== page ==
Hospital follow-up appointments and patient outcomes-not a panacea

January 01, 0001

Hospital follow-up appointments and patient outcomes-not a panacea

Decreasing hospital readmission and patient mortality after hospital dismissal is important when providing quality health care. Interventions recently proposed by the Centers for Medicare and Medicaid Services to reduce avoidable hospital readmissions include providing patients with clear discharge instructions and appointments for timely follow-up visits. For this study, the US authors reviewed hospital dismissal instructions for general medicine patients dismissed in 2006 (n = 4989), and determined whether specific appointment details for follow-up were documented.

They found: "Of the 4989 dismissal summaries, 3037 (60.9%) contained instructions for a follow-up appointment. No difference was found between those with a documented follow-up appointment vs those without regarding hospital readmission, emergency department visits, or mortality 30 days after dismissal. However, those with a documented follow-up appointment were slightly more likely to have an adverse event (hospital readmission, emergency department visit, or death) within 180 days after dismissal."

The authors concluded: "Improved discharge processes, including arrangement of hospital follow-up appointments, do not appear to improve readmission rates or survival in general medicine patients. Therefore, national efforts to ensure follow-up for all patients after hospital dismissal may not be beneficial or cost-effective."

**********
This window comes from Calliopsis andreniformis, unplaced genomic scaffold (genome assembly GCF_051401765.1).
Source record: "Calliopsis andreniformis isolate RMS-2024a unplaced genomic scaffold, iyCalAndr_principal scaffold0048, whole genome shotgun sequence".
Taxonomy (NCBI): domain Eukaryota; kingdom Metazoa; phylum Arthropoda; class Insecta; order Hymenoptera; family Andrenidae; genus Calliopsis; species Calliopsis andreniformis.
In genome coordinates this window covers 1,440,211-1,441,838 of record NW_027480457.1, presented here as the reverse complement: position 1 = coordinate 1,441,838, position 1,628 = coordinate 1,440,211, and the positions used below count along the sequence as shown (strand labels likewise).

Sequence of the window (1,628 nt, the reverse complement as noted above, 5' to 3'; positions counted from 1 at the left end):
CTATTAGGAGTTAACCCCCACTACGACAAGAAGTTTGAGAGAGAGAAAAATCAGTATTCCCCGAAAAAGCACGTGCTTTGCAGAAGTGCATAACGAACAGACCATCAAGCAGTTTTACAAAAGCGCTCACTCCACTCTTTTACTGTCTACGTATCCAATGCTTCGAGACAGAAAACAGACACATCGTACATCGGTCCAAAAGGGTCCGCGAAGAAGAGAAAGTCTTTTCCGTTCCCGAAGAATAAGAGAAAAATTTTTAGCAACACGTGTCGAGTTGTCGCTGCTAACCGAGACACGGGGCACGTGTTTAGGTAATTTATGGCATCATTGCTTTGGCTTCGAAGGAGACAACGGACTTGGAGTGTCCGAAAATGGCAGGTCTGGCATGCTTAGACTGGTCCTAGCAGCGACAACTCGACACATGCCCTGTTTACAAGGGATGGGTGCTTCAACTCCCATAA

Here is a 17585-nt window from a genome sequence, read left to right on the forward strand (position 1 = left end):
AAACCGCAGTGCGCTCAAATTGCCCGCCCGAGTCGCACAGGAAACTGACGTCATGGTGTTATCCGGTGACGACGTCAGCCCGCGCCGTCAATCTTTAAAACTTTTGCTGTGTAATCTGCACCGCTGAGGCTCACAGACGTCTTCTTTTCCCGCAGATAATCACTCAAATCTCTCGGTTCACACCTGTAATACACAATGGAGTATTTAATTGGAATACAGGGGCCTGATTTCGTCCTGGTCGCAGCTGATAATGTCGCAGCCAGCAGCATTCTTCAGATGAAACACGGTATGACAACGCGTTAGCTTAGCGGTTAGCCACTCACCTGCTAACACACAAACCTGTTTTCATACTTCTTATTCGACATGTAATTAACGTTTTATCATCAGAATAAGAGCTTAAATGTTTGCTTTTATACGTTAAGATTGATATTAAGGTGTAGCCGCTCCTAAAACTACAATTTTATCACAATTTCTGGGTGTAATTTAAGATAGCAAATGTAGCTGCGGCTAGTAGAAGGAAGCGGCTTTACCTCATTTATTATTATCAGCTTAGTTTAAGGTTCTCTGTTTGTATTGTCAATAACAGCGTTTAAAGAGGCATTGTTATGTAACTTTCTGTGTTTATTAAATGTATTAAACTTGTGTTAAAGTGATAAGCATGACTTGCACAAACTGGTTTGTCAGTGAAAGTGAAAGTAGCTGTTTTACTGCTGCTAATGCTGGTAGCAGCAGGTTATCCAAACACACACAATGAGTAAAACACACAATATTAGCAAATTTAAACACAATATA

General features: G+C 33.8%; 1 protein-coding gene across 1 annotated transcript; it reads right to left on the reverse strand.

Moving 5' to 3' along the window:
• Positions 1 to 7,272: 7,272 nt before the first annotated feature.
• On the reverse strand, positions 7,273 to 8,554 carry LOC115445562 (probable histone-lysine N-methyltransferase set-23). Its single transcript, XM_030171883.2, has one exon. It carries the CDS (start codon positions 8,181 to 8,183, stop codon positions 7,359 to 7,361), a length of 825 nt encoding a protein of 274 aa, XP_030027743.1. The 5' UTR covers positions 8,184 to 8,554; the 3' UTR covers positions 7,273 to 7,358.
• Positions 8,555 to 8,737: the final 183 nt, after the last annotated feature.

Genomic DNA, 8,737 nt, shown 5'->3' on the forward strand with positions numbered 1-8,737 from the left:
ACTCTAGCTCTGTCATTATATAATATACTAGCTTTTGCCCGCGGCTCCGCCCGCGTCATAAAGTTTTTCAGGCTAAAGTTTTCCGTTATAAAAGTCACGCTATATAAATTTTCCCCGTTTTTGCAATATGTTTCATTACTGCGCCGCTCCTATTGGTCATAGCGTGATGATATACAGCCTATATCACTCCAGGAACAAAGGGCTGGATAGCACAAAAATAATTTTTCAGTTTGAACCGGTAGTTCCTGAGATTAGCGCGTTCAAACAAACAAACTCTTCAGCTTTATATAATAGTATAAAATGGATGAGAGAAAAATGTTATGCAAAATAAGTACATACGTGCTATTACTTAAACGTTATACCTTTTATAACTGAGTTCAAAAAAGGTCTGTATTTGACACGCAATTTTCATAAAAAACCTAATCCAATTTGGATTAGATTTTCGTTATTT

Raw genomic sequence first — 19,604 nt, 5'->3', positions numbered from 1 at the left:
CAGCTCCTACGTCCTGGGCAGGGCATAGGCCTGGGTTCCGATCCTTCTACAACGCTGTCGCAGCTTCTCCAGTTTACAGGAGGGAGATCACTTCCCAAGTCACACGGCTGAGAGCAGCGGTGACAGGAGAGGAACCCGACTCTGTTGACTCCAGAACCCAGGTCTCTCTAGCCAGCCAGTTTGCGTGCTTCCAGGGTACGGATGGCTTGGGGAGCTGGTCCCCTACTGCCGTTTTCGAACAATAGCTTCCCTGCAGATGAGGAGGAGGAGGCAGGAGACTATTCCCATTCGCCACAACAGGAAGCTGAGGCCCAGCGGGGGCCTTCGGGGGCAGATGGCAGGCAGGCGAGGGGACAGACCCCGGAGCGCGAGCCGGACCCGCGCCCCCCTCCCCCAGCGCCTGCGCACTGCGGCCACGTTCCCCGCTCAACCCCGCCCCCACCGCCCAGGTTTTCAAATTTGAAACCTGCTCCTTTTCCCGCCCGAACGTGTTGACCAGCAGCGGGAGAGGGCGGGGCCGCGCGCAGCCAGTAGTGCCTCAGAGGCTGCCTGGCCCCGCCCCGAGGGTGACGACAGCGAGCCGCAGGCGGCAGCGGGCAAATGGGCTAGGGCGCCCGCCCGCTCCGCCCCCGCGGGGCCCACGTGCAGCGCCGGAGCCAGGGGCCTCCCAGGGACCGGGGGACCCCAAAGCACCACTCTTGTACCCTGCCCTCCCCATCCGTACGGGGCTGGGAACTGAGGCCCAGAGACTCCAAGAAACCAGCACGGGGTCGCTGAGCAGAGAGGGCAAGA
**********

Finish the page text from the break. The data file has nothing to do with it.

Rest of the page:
These observational data don’t demonstrate causality, but they do point out that the intervention of providing follow-up appointments after hospital discharge is of unproven benefit.

For the full abstract, click here.

Arch Intern Med 170(11):955-960, 14 June 2010
© 2010 to the American Medical Association
Effect of Hospital Follow-up Appointment on Clinical Event Outcomes and Mortality. Carrie A. Grafft, Furman S. McDonald, Kari L. Ruud, Juliette T. Liesinger, Matthew G. Johnson, James M. Naessens.

Category: HSR. Health Services Research. Keywords: hospital, readmission, mortality, quality of care, follow-up appointments, cohort study, journal watch.
Synopsis edited by Dr Linda French, Toledo, Ohio. Posted on Global Family Doctor 29 June 2010

Pearls are an independent product of the Cochrane primary care group and are meant for educational use and not to guide clinical care.